Around gift-giving holidays and birthdays, a certain stress accumulates like northern plains snow, centered upon what others will think of our individual capacity to proffer the pretense of caring for people to whom we do not speak for the majority of the year. Did we send our high school guidance counselor a Christmas card this year? She surely sent one to us last year, proving she’s not yet dead. Did we get Janey’s son Bobby something suitably expensive for his birthday, more than we would spend on a real nephew, but not so much to indenture Janey for our birthday?
Internally, we process the possibilities like Christmas calculus and crunch the metrics of what we know about the gift recipient. We dredge memories for shared moments, hobbies, or insights into that person’s soul and spirit. We surf the intrapersonalnet, seeking the faintest rumors of needed household goods. When all else fails, we know that gift certificates offer the remote-controlled reminder of our relationship, but recognize that a gift certificate really emphasizes the obligation and not the emotion of gift giving. Gift certificates say, “We know we should get you something, but we don’t know you well enough to know what you want.”
Fortunately, amid the crush and bustle of the Christmas shopping season or the interspersion of gift-giving into our regular lives, we can honestly rely upon the honored tradition of the Gift Shtick to provide a default value for the drop-down lists of gift-giving.
The Gift Shtick represents a certain convenient gifting theme for a person that makes gift giving easy and gift reception safe. A person’s Gift Shtick offers a single collectible motif, a single hobby, decorative fetish, or offhand comment, that friends, family, and acquaintances can seize upon with infrequent fervor to provide semiannual gifts. A good Gift Shtick offers almost infinite variation, providing the potential for almost thoughtless thoughtfulness.
The Gift Shtick can be sports memorabilia. For my wife, my relatives and I have found safe haven in buying St. Louis Blues apparel or paraphernalia. Although her interest in hockey is beginning to wane, and although she can almost dress in Blues jerseys and sweatshirts every day of the week, she can look forward to more of the same. For anyone in the state of Wisconsin, Green Bay Packers dinner china makes a handsome and thoughtful gift.
My friend Brian likes Elvis Presley, a Gift Shtick you can easily satisfy. You can walk into any mall in America and find something Elvish. Whether I find a wall hanging, poster, or CD of Elvis’s first conversations recorded when he was three, I can give him something that says, “Dude, I didn’t think you had this important piece of trivial tangential material in your collection.”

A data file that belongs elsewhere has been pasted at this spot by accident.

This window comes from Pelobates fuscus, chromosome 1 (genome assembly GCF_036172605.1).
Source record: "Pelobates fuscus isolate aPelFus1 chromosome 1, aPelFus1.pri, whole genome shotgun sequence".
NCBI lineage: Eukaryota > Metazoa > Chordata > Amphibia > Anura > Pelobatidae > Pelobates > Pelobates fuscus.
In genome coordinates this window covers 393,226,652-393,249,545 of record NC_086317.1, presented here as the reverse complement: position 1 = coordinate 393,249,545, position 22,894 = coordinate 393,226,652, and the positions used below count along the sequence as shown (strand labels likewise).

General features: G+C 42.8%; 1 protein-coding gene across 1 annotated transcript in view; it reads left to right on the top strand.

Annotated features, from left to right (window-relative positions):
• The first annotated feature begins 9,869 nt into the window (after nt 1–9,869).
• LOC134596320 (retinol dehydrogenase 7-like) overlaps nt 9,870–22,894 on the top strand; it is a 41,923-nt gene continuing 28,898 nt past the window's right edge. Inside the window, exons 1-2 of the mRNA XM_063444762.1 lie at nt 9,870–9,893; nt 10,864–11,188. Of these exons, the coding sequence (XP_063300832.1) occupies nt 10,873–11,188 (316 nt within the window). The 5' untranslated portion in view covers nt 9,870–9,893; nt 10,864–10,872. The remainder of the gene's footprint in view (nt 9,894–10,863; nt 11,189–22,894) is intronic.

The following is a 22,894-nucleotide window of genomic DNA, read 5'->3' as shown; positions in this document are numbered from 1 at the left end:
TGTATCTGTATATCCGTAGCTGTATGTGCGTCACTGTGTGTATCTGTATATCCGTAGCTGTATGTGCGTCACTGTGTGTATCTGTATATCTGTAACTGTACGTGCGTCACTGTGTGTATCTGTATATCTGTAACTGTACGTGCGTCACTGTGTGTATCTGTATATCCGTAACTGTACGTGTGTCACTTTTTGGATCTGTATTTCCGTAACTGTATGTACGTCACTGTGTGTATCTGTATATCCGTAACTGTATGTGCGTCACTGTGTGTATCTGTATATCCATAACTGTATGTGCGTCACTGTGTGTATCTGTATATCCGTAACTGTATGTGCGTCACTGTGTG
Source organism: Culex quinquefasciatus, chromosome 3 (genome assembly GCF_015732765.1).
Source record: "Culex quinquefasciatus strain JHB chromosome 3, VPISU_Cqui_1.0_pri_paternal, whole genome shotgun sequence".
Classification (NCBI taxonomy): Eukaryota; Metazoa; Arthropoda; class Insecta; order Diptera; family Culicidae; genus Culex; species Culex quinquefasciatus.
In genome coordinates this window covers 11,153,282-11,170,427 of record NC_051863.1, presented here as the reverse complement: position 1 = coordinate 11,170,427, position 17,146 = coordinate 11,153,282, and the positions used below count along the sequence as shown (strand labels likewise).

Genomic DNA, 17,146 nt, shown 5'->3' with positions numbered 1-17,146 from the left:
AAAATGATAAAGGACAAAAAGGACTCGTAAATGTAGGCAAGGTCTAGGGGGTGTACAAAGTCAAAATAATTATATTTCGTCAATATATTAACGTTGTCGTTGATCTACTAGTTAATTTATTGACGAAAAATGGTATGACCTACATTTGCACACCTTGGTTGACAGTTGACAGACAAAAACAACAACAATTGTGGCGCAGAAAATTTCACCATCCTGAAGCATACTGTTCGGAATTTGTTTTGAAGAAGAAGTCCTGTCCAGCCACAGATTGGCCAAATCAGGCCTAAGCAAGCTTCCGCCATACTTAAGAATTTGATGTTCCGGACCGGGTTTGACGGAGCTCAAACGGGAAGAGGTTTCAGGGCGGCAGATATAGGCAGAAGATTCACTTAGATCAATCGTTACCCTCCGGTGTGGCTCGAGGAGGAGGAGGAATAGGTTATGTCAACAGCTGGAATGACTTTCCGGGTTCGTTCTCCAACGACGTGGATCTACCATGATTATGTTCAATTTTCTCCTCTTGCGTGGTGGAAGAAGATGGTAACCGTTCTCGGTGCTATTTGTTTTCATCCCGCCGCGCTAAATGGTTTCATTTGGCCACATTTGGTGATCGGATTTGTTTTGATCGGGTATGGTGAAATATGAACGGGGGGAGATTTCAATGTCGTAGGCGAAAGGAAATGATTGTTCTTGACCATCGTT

I have an aunt who has a goose motif in her kitchen. I wouldn’t know; I’ve never been in her kitchen to know whether she has adequate goose salt and pepper shaker sets to serve a dozen diners, all eating from goose china. My mother, bless her, provides twin bird shticks: she decorates her living room with bald eagles and her kitchen with owls. The eagle shtick has been so successful in the past years that I am going to buy her a new wall for Christmas just so she can display them all.
I let my family and friends down because I don’t provide an easy Gift Shtick for them to employ. Each gift holiday, they must ask me what I want, and I am often at a loss. I rattle off a list of accoutrements that I don’t need or a whim that I can conjure instantly. Instead, I need to create a theme for my home office décor or take up a particular hobby that comes with a lot of optional paraphernalia. That way, when it comes to paper-tearing time, I can be assured a surprise, albeit a safe surprise well within a set of established parameters and limits.
It’s better to give than receive, everyone says, but it’s certainly not easier. Anyone who’s spent the last minute buying gifts from the end caps at Target knows the flutter of fear, of panic, and of an imminent gift certificate purchase. Whereas the Gift Shtick might not help the giver avoid a reluctant “Thenk yew” when the recipient opens the umpteenth throw blanket depicting a Bengal tiger, giving according to established or imagined predilections and peer pressure will allow you to escape the holidays with your sanity, and maybe even your inheritance, intact.